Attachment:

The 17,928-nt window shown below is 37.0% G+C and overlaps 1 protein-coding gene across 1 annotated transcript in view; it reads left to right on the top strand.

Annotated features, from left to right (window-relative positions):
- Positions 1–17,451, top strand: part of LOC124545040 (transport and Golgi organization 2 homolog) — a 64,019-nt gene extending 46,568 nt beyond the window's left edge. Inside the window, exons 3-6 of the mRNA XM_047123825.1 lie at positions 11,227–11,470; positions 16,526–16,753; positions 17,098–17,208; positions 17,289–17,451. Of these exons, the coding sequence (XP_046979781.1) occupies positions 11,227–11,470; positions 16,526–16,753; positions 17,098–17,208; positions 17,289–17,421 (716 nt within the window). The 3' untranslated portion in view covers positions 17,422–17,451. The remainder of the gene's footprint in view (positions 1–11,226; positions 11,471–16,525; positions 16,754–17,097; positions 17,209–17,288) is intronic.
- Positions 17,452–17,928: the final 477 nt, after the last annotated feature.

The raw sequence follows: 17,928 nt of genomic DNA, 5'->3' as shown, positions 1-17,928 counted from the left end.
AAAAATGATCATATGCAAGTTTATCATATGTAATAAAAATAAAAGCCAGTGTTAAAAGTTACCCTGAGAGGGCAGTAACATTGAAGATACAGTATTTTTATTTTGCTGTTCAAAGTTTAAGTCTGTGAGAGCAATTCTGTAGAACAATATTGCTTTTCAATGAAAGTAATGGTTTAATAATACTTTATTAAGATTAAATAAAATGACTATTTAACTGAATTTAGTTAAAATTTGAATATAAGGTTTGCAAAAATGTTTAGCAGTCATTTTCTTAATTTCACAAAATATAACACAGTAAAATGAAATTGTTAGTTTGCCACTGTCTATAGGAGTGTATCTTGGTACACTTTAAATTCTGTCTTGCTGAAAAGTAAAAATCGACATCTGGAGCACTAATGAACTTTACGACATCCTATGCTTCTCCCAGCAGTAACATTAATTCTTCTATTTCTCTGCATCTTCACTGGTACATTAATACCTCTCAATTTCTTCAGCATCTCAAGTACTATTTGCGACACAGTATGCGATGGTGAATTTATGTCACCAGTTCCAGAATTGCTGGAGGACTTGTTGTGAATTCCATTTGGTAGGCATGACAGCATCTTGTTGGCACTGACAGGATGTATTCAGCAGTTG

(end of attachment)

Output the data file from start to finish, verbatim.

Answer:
The 17,928-nt window shown below is 37.0% G+C and overlaps 1 protein-coding gene across 1 annotated transcript in view; it reads left to right on the top strand.

Annotated features, from left to right (window-relative positions):
- Positions 1–17,451, top strand: part of LOC124545040 (transport and Golgi organization 2 homolog) — a 64,019-nt gene extending 46,568 nt beyond the window's left edge. Inside the window, exons 3-6 of the mRNA XM_047123825.1 lie at positions 11,227–11,470; positions 16,526–16,753; positions 17,098–17,208; positions 17,289–17,451. Of these exons, the coding sequence (XP_046979781.1) occupies positions 11,227–11,470; positions 16,526–16,753; positions 17,098–17,208; positions 17,289–17,421 (716 nt within the window). The 3' untranslated portion in view covers positions 17,422–17,451. The remainder of the gene's footprint in view (positions 1–11,226; positions 11,471–16,525; positions 16,754–17,097; positions 17,209–17,288) is intronic.
- Positions 17,452–17,928: the final 477 nt, after the last annotated feature.

The raw sequence follows: 17,928 nt of genomic DNA, 5'->3' as shown, positions 1-17,928 counted from the left end.
AAAAATGATCATATGCAAGTTTATCATATGTAATAAAAATAAAAGCCAGTGTTAAAAGTTACCCTGAGAGGGCAGTAACATTGAAGATACAGTATTTTTATTTTGCTGTTCAAAGTTTAAGTCTGTGAGAGCAATTCTGTAGAACAATATTGCTTTTCAATGAAAGTAATGGTTTAATAATACTTTATTAAGATTAAATAAAATGACTATTTAACTGAATTTAGTTAAAATTTGAATATAAGGTTTGCAAAAATGTTTAGCAGTCATTTTCTTAATTTCACAAAATATAACACAGTAAAATGAAATTGTTAGTTTGCCACTGTCTATAGGAGTGTATCTTGGTACACTTTAAATTCTGTCTTGCTGAAAAGTAAAAATCGACATCTGGAGCACTAATGAACTTTACGACATCCTATGCTTCTCCCAGCAGTAACATTAATTCTTCTATTTCTCTGCATCTTCACTGGTACATTAATACCTCTCAATTTCTTCAGCATCTCAAGTACTATTTGCGACACAGTATGCGATGGTGAATTTATGTCACCAGTTCCAGAATTGCTGGAGGACTTGTTGTGAATTCCATTTGGTAGGCATGACAGCATCTTGTTGGCACTGACAGGATGTATTCAGCAGTTG